Minoan Jewellery


Mark Cartwright
published on 21 September 2012

The jewellery of the Minoan civilization based on Bronze Age Crete demonstrates, as with other Minoan visual art forms, not only a sophisticated technological knowledge (in this case of metalwork) and an ingenuity of design but also a joy in vibrantly representing nature and a love of flowing, expressive, shapes and forms.

Materials & Technology

Initially influenced technically and artistically by Egypt and the East, in particular by the Babylonians via Syria, the Minoans, nevertheless, certainly evolved their own unique art in jewellery making. Smelting technology allowed for the refining of precious metals and Minoan jewellers possessed a full repertoire of techniques which transformed raw material into a staggering array of objects and designs. The majority of pieces were constructed by hand but such pieces as rings were often made using three-piece moulds and the lost-wax technique. Beads were sometimes made that way, allowing a certain mass production of these items.

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The materials utilised in the production of Minoan jewellery included metals such as gold, silver, bronze and gold-plated bronze. Semi-precious stones were used such as rock-crystal, carnelian, garnet, lapis lazuli, obsidian and red, green and yellow jasper. Amethyst was also popular and was imported from Egypt where it was no longer fashionable in jewellery, a fact which illustrates the Minoan independence of mind regarding materials and design. Faience, enamel, steatite (soapstone), ivory, shell, glass-paste and blue frit or Egyptian blue (a synthetic intermediate between faience and glass) were also at the disposal of Minoan jewellers.

Gold was most probably imported from Egypt, Anatolia or even Romania and was consequently a rare and precious commodity, undoubtedly restricted to those of a higher economic status. It was used in many forms: beaten, engraved, embossed, moulded, and punched, sometimes with stamps. Other techniques included dot repoussé, filigree (fine gold wire), inlaying, gold leaf covering and finally, granulation, where tiny spheres of gold were attached to the main piece using a mixture of glue and copper salt which when heated, transformed into pure copper, soldering the two pieces together.

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Minoan Bee Pendant
Minoan Bee Pendant
Mark Cartwright (CC BY-NC-SA)


Jewellery took the form of diadems, necklaces, bracelets, beads (in glass, shell, semi-precious stones and in the case of gold, they often took the form of flowers such as lilies and in some cases with incised decorations or whorls added in filigree), pendants (particularly leaves, axes and cones but also animals and birds), armlets, headbands, clothes ornaments (for example wafer thin, sheet gold circles, stars and heart shapes which were sown on to garments), hair pins (two fine examples have crocus flower heads) and hair ornaments (most often in the form of gold leaves and flowers, an outstanding example of which is a large gold daisy from Mochlos), pectorals, chains (ranging from heavy gold links to very fine examples with minute rings) and earrings (solid gold bull's heads being among the finest surviving examples).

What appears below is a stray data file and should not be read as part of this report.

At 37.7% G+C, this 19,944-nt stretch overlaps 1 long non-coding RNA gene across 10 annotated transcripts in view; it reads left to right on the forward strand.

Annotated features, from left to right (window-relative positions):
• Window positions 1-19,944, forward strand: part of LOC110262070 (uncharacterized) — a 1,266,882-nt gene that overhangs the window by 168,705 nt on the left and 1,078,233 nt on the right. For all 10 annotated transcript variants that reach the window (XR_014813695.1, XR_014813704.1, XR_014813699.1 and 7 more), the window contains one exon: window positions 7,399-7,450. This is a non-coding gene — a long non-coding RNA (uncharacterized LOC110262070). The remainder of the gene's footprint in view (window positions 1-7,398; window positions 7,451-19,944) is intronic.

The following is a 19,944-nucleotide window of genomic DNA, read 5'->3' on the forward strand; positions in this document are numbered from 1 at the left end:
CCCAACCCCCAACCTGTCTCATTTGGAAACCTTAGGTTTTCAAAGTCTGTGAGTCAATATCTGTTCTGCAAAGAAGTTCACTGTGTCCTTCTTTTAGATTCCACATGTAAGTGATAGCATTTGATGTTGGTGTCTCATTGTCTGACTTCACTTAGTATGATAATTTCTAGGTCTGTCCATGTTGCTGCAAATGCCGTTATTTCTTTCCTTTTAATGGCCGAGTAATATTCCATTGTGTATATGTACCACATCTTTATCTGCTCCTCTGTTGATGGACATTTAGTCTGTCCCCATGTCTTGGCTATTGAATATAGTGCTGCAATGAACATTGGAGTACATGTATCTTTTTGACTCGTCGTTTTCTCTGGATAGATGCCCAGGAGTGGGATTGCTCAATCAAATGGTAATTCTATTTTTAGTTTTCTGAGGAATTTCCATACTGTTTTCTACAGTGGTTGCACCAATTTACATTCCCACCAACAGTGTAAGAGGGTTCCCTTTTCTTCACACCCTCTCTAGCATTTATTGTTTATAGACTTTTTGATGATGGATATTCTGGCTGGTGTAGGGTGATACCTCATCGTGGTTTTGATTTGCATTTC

Rings were not only decorative but also used in an administrative capacity as seals.

Rings were also produced in large quantities, most often in gold. They deserve special mention as they were not only decorative but also used in an administrative capacity as seals. Although there are some examples of signet rings of chalcedony, the majority consisted of a slightly convex oval gold bezel at a right-angle to a plain hoop, also of gold. Some are often too small to be worn on a finger and were therefore probably worn as pendants. Although plain rings exist, ring bezels were most often engraved with detailed miniature scenes representing hunting, fighting, bull-leaping, goddesses, religious practices, chariots, butterflies, landscapes, plants, animals and mythical griffins. These engraved pieces also illustrate the Minoan fondness for filling the entire available surface even if figures had to be distorted in order to be accommodated. In this respect ring scenes are reminiscent of Minoan pottery decoration and fresco designs which also display similar subject matter. They were also inlaid with lapis lazuli, glass or coloured stones placed within gold cells - known as cloisonné.